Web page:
Become a digitalPLUS subscriber. 99¢ for 4 weeks.

Howard County pets: Is an iguana a long-term commitment?

Q: I’m a mom with a 12-year-old son who’s begging for a pet iguana. I’m not a big lizard fan myself. How long do iguanas live? Is this a pet I’ll be stuck caring for when his owner goes off to college?

A: I wish more parents of young pet owners would ask such smart, practical questions! A typical life span for the popular green iguana is nine or 10 years, though some reportedly live well into their teens. So, yes, your son’s theoretical iguana may very well be waiting for him when he comes home for college vacations several years down the road.

If you don’t want to end up taking care of a pet you can’t warm up to, then why not sit down with your son and discuss other pet options? If he has his heart set on a reptile or amphibian, the variations commonly kept as pets tend to live as long as or longer than iguanas.

So how about small mammals or tropical fish? If you’re not up for a dog or cat (both of which live 10 to 15 years as well), then gerbils or hamsters might be worth considering (they generally live four years or less). Rabbits and guinea pigs are more likely to live eight to 10 years.

Whatever decision you and your son make, it’s best reached together. Some basic research online and in books can help narrow down the choices. When you’ve got a few possibilities he’s enthusiastic about, you can get down to the details, including cost (of purchase, preparation and ongoing care), typical life span, difficulty of care and feeding, safety, and common health and husbandry problems.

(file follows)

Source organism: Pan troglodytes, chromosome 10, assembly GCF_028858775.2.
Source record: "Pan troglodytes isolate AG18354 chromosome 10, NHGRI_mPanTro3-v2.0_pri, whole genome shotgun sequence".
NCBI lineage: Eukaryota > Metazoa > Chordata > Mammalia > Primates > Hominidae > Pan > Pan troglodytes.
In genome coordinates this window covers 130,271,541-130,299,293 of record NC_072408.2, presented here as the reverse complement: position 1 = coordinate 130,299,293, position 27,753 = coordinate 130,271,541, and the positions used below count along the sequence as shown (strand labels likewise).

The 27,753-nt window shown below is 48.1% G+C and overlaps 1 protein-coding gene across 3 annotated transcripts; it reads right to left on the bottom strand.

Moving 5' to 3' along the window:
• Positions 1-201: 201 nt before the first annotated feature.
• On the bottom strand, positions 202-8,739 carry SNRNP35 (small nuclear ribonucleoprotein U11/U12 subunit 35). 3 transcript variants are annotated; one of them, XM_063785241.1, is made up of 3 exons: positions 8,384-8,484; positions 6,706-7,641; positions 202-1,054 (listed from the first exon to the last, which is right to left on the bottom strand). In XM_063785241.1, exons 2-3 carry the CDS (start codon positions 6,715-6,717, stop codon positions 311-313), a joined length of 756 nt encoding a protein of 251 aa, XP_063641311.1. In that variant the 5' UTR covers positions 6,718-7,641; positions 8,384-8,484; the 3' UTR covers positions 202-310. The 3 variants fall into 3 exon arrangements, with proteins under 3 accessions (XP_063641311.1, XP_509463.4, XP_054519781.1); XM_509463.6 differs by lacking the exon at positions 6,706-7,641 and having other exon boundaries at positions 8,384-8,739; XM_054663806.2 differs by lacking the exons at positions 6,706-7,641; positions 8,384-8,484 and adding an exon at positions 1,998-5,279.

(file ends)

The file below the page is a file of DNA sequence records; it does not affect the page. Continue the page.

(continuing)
In some cases, once kids get past the idea of having a particular pet and into the specifics, they may change their minds about what kind of animal they really want, or whether they want any pet at all. Some parents see a pet purchase as a way of teaching a child responsibility. But it’s not uncommon for kids to make all kinds of promises just to get that pet home — and then fail to live up to parental expectations. If that happens, are you willing to step in and pick up the slack? If not, please think twice before saying “yes” to any pet. That’s how animals end up neglected, parents end up aggravated and kids end up miserable.
Take your time, and avoid impulse purchases or adoptions. The more you and your son know beforehand about what you’re getting into, the more likely you are to make pet ownership and care an enjoyable experience — for him, and for you, too!

Copyright © 2014, The Baltimore Sun
Comments
Loading